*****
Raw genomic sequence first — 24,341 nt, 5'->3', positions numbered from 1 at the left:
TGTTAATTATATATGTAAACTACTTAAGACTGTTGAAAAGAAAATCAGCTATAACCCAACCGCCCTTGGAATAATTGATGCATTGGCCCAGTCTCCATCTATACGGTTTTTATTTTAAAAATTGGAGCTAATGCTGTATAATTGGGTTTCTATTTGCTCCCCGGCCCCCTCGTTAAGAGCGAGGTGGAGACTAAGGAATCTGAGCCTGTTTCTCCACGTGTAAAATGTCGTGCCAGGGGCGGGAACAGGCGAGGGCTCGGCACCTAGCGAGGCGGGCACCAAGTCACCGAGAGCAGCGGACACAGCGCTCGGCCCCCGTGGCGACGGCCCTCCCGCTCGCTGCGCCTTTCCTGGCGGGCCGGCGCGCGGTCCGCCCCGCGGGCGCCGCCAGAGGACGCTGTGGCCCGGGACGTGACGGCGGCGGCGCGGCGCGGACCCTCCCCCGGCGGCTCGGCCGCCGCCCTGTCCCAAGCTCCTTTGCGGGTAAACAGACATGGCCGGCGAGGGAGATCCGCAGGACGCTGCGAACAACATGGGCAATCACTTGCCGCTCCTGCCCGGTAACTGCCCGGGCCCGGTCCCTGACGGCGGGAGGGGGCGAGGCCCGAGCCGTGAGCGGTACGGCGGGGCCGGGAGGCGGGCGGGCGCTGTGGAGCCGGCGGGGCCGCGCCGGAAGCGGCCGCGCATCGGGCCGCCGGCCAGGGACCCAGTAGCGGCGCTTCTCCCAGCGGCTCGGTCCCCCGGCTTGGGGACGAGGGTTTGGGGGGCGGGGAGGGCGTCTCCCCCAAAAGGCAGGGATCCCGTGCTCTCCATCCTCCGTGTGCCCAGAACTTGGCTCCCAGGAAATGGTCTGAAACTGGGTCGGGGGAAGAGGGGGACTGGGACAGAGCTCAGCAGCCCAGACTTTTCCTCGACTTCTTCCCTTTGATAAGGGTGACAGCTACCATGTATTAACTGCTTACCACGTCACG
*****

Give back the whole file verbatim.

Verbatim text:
Raw genomic sequence first — 24,341 nt, 5'->3', positions numbered from 1 at the left:
TGTTAATTATATATGTAAACTACTTAAGACTGTTGAAAAGAAAATCAGCTATAACCCAACCGCCCTTGGAATAATTGATGCATTGGCCCAGTCTCCATCTATACGGTTTTTATTTTAAAAATTGGAGCTAATGCTGTATAATTGGGTTTCTATTTGCTCCCCGGCCCCCTCGTTAAGAGCGAGGTGGAGACTAAGGAATCTGAGCCTGTTTCTCCACGTGTAAAATGTCGTGCCAGGGGCGGGAACAGGCGAGGGCTCGGCACCTAGCGAGGCGGGCACCAAGTCACCGAGAGCAGCGGACACAGCGCTCGGCCCCCGTGGCGACGGCCCTCCCGCTCGCTGCGCCTTTCCTGGCGGGCCGGCGCGCGGTCCGCCCCGCGGGCGCCGCCAGAGGACGCTGTGGCCCGGGACGTGACGGCGGCGGCGCGGCGCGGACCCTCCCCCGGCGGCTCGGCCGCCGCCCTGTCCCAAGCTCCTTTGCGGGTAAACAGACATGGCCGGCGAGGGAGATCCGCAGGACGCTGCGAACAACATGGGCAATCACTTGCCGCTCCTGCCCGGTAACTGCCCGGGCCCGGTCCCTGACGGCGGGAGGGGGCGAGGCCCGAGCCGTGAGCGGTACGGCGGGGCCGGGAGGCGGGCGGGCGCTGTGGAGCCGGCGGGGCCGCGCCGGAAGCGGCCGCGCATCGGGCCGCCGGCCAGGGACCCAGTAGCGGCGCTTCTCCCAGCGGCTCGGTCCCCCGGCTTGGGGACGAGGGTTTGGGGGGCGGGGAGGGCGTCTCCCCCAAAAGGCAGGGATCCCGTGCTCTCCATCCTCCGTGTGCCCAGAACTTGGCTCCCAGGAAATGGTCTGAAACTGGGTCGGGGGAAGAGGGGGACTGGGACAGAGCTCAGCAGCCCAGACTTTTCCTCGACTTCTTCCCTTTGATAAGGGTGACAGCTACCATGTATTAACTGCTTACCACGTCACG